Feminism And The Feminist Theory

1942 WordsJun 10, 20158 Pages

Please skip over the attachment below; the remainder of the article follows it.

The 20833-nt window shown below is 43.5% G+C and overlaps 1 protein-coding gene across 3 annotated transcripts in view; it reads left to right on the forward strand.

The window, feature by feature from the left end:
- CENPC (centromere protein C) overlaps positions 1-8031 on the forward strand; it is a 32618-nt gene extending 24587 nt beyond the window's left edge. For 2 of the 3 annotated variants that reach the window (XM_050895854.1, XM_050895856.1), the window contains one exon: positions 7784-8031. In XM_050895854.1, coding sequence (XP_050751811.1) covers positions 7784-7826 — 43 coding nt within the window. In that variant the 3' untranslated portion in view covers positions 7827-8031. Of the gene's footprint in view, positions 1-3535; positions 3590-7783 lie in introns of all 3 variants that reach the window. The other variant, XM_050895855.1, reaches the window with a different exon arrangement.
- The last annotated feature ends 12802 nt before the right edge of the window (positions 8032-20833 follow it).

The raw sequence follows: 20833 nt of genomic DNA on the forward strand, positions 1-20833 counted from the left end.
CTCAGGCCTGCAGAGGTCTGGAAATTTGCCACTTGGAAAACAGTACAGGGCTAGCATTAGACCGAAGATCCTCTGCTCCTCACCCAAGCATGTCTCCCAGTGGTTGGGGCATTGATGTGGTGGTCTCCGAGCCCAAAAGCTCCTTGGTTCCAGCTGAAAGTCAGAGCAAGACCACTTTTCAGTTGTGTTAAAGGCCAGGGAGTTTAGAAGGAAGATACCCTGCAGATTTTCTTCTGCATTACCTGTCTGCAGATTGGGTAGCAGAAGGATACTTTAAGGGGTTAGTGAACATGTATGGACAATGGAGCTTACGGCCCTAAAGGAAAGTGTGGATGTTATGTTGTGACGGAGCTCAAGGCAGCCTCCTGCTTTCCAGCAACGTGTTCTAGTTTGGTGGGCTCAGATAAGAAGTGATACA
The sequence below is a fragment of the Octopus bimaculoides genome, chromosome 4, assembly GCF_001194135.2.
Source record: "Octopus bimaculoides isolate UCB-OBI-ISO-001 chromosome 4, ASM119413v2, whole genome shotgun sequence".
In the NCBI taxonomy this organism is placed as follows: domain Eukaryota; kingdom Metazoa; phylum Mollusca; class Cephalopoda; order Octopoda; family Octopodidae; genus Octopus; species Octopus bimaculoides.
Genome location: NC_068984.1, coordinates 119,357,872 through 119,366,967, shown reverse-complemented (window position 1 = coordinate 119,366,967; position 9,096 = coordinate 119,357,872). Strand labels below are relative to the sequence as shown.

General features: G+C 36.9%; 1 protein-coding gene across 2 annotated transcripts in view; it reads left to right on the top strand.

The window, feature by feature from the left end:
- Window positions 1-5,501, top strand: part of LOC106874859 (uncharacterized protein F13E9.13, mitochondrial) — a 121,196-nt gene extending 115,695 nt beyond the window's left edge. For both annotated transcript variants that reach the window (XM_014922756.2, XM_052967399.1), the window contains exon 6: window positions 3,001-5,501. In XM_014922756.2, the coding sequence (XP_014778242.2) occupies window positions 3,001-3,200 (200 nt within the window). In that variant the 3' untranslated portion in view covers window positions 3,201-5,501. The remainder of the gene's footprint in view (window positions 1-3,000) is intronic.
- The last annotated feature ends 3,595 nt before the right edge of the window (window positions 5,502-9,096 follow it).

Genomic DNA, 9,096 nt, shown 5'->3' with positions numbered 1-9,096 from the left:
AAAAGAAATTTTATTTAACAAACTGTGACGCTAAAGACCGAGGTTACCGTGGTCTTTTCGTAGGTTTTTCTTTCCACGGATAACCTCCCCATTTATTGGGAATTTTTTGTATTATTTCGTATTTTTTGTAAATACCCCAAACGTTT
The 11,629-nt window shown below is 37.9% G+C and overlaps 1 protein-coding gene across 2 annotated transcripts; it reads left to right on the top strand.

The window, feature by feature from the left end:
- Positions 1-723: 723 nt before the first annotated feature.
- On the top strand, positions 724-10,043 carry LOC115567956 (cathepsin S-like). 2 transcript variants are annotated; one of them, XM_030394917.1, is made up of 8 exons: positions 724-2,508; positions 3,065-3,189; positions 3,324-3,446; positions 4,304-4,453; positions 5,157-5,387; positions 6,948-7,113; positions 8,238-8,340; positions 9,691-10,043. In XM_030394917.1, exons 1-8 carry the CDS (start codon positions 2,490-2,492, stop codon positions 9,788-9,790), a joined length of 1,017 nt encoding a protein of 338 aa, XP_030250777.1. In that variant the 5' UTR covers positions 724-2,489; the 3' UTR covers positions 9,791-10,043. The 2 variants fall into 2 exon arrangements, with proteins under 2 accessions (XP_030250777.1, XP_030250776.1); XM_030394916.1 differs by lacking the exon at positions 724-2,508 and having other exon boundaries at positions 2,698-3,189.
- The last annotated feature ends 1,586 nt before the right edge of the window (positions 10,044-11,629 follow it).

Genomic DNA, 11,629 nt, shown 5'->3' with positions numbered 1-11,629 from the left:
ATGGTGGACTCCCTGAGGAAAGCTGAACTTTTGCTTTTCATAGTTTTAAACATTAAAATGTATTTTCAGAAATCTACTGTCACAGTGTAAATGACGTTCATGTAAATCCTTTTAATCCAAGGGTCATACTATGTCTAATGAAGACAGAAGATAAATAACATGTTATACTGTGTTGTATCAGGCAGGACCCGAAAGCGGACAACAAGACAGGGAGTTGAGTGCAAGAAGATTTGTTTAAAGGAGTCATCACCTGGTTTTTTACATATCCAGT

¬¬Olivia Fogel Mr. Bumiller AP Literature and Composition 10 June 2015 Feminist Theory Research Paper Though feminism and the feminist theory are often construed as the same philosophy, the two are related, yet different concepts. Feminism is defined as, “the theory of the political, economic, and social equality of the sexes” (Merriam Webster Dictionary). In turn, a feminist is an individual who believes that men and women should be equal politically, economically, culturally, and socially (Definitions of Branches of Feminist). However, the feminist theory is not simply the belief that the sexes should be equal or that women have been historically subjected to lower status and treatment than men. Rather, the feminist theory is the culmination of many beliefs about men, women, and gender roles; mainly, the feminist theory addresses how gender roles are unequal and how gender influences aspects of everyday life (“Feminist Literary Theory”) (Moffitt). In this way, the feminist theory can be used to analyze a variety of texts, including the poems, the “Siren Song” by Margaret Atwood and “It’s a Woman’s World” by Eavan Boland. Both poems display connections to the feminist theory, particularly in how gender roles and inequality between the sexes influence the poets’ purposes to address male and female stereotypes and encourage change. Although Atwood did not initially intend to debate political and ethical questions in her works, many of her books and poems do exactly that.

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